Douša came to the government’s attention after a Honduran migrant whose marriage ceremony she had performed earlier in the week was interviewed by a “Border Patrol Strike Team,” the documents show. The migrant told Border Patrol that Douša had told other migrants at the border, “that they should all get married to each other,” and that “if they get married, they will get papers to live in the United States.” (While in Tijuana with Douša, Gothamist saw no such offer or representation by the pastor or any other members of her group.)

“It just didn’t happen,” Douša said. “It makes you wonder what they told the migrant. Because to be placed under surveillance by the most powerful government in the world, it’s terrifying. And this is all it took.”

The documents also include Facebook posts that Douša and associates had posted about their trip to Tijuana.

A portion of a slide from Kaji Douša's government file.

A portion of a slide from Kaji Douša's government file.

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A portion of a slide from Kaji Douša's government file.
Court documents.

The interrogation of migrants and those crossing the border to mine for intelligence about the caravan was standard practice by CBP in late 2018 and early 2019. A few weeks after Douša was identified by the migrant to CBP, Douša herself was brought in for questioning by government agents when she crossed the border back from Mexico using her Global Entry card, which agents had placed an alert on. Agents pressed her on who she was working with, whether she encouraged migrants to enter the country illegally, and her travel plans.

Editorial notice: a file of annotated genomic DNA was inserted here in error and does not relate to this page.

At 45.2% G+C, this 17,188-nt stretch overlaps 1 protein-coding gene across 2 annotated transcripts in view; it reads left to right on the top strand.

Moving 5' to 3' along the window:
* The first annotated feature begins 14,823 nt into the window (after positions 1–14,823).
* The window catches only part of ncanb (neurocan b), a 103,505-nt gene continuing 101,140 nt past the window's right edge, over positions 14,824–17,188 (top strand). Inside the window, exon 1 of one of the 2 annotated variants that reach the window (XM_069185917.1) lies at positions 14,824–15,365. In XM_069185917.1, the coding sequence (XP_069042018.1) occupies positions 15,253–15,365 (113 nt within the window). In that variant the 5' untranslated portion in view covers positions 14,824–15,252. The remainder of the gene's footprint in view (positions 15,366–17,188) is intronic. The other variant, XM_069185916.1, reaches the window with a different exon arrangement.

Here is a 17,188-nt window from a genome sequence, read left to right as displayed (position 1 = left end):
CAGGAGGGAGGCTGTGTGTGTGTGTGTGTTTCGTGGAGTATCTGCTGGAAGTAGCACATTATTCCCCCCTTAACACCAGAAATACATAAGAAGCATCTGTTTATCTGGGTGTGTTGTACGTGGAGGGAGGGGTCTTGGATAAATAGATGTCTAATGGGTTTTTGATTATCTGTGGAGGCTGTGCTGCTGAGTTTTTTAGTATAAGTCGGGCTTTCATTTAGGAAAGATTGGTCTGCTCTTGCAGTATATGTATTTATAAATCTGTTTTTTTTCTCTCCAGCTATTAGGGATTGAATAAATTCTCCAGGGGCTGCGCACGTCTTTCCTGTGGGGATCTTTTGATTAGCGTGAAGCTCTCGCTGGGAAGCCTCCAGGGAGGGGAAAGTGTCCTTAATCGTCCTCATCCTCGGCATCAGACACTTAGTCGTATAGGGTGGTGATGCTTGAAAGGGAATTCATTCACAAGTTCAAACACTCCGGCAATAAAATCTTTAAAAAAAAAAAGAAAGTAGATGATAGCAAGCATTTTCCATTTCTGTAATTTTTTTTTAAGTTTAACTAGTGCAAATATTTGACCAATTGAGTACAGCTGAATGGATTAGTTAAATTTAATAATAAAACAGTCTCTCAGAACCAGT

At the time, the documents show, CBP was investigating Douša for possible marriage fraud, and looking into the legality of the documents her and her associates issued to migrants. The results of their investigations are redacted. Douša was never charged with any crimes.

A few months later, Douša found out that she had been placed on the secret government watchlist that targeted her for interrogation while crossing the border. Special Agent Wesley Petonak, who revealed himself as the whistleblower this November, told NBC 7 San Diego that he believes these interrogations are unconstitutional.

“They're held at the border under the auspices of a ‘border search.’ But what contraband are [agents] searching for? That's the whole meaning of a ‘border search’: to search for contraband. And they’re holding these people for hours to question them about what is going on [with the] migrant caravan down there in Tijuana,” Petonak told NBC 7 San Diego. “It's not like these are pesky little rules, these are fundamental.”

Customs and Border Protection has declined to comment for this story, citing pending litigation.

Douša worries about the chilling effect that this type of surveillance has had on aid workers along the border. She only travels south of the border now with her lawyer, in case she’s detained again.

“I’ve talked to countless clergy, who feel relentlessly compelled to help, but they’re scared to do it,” Douša said. “The whole point of our work is to help people survive, and that means we need bodies down there. If we can’t go and tell the truth, we’re just left with the government’s story.”